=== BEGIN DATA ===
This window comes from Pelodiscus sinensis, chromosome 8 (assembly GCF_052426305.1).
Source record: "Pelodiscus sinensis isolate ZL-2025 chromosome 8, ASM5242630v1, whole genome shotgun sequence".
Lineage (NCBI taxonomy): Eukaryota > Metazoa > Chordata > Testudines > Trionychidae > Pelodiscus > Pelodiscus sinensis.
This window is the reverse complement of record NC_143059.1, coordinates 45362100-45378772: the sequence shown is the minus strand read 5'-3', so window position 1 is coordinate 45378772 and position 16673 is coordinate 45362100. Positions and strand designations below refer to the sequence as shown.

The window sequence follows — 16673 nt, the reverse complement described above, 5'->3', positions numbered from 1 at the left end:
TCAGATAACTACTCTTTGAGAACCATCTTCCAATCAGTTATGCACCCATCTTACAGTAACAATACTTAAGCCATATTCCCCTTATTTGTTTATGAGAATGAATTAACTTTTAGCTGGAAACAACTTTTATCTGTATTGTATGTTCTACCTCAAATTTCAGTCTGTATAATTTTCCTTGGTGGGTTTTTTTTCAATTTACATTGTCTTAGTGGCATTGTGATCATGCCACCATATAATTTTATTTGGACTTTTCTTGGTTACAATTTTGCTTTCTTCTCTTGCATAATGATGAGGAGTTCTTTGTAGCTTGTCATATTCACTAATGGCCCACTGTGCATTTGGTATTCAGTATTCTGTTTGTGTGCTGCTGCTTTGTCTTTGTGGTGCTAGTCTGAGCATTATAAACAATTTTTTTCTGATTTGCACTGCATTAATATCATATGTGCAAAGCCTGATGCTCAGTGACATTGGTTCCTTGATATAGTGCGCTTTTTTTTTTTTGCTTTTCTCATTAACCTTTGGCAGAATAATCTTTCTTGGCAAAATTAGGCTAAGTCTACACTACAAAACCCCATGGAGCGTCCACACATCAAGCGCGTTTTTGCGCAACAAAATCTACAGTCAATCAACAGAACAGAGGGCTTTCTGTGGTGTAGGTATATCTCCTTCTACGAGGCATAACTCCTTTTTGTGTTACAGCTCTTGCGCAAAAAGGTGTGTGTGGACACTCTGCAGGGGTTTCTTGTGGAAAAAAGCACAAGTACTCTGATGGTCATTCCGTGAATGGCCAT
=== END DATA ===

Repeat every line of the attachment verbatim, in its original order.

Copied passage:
This window comes from Pelodiscus sinensis, chromosome 8 (assembly GCF_052426305.1).
Source record: "Pelodiscus sinensis isolate ZL-2025 chromosome 8, ASM5242630v1, whole genome shotgun sequence".
Lineage (NCBI taxonomy): Eukaryota > Metazoa > Chordata > Testudines > Trionychidae > Pelodiscus > Pelodiscus sinensis.
This window is the reverse complement of record NC_143059.1, coordinates 45362100-45378772: the sequence shown is the minus strand read 5'-3', so window position 1 is coordinate 45378772 and position 16673 is coordinate 45362100. Positions and strand designations below refer to the sequence as shown.

The window sequence follows — 16673 nt, the reverse complement described above, 5'->3', positions numbered from 1 at the left end:
TCAGATAACTACTCTTTGAGAACCATCTTCCAATCAGTTATGCACCCATCTTACAGTAACAATACTTAAGCCATATTCCCCTTATTTGTTTATGAGAATGAATTAACTTTTAGCTGGAAACAACTTTTATCTGTATTGTATGTTCTACCTCAAATTTCAGTCTGTATAATTTTCCTTGGTGGGTTTTTTTTCAATTTACATTGTCTTAGTGGCATTGTGATCATGCCACCATATAATTTTATTTGGACTTTTCTTGGTTACAATTTTGCTTTCTTCTCTTGCATAATGATGAGGAGTTCTTTGTAGCTTGTCATATTCACTAATGGCCCACTGTGCATTTGGTATTCAGTATTCTGTTTGTGTGCTGCTGCTTTGTCTTTGTGGTGCTAGTCTGAGCATTATAAACAATTTTTTTCTGATTTGCACTGCATTAATATCATATGTGCAAAGCCTGATGCTCAGTGACATTGGTTCCTTGATATAGTGCGCTTTTTTTTTTTTGCTTTTCTCATTAACCTTTGGCAGAATAATCTTTCTTGGCAAAATTAGGCTAAGTCTACACTACAAAACCCCATGGAGCGTCCACACATCAAGCGCGTTTTTGCGCAACAAAATCTACAGTCAATCAACAGAACAGAGGGCTTTCTGTGGTGTAGGTATATCTCCTTCTACGAGGCATAACTCCTTTTTGTGTTACAGCTCTTGCGCAAAAAGGTGTGTGTGGACACTCTGCAGGGGTTTCTTGTGGAAAAAAGCACAAGTACTCTGATGGTCATTCCGTGAATGGCCAT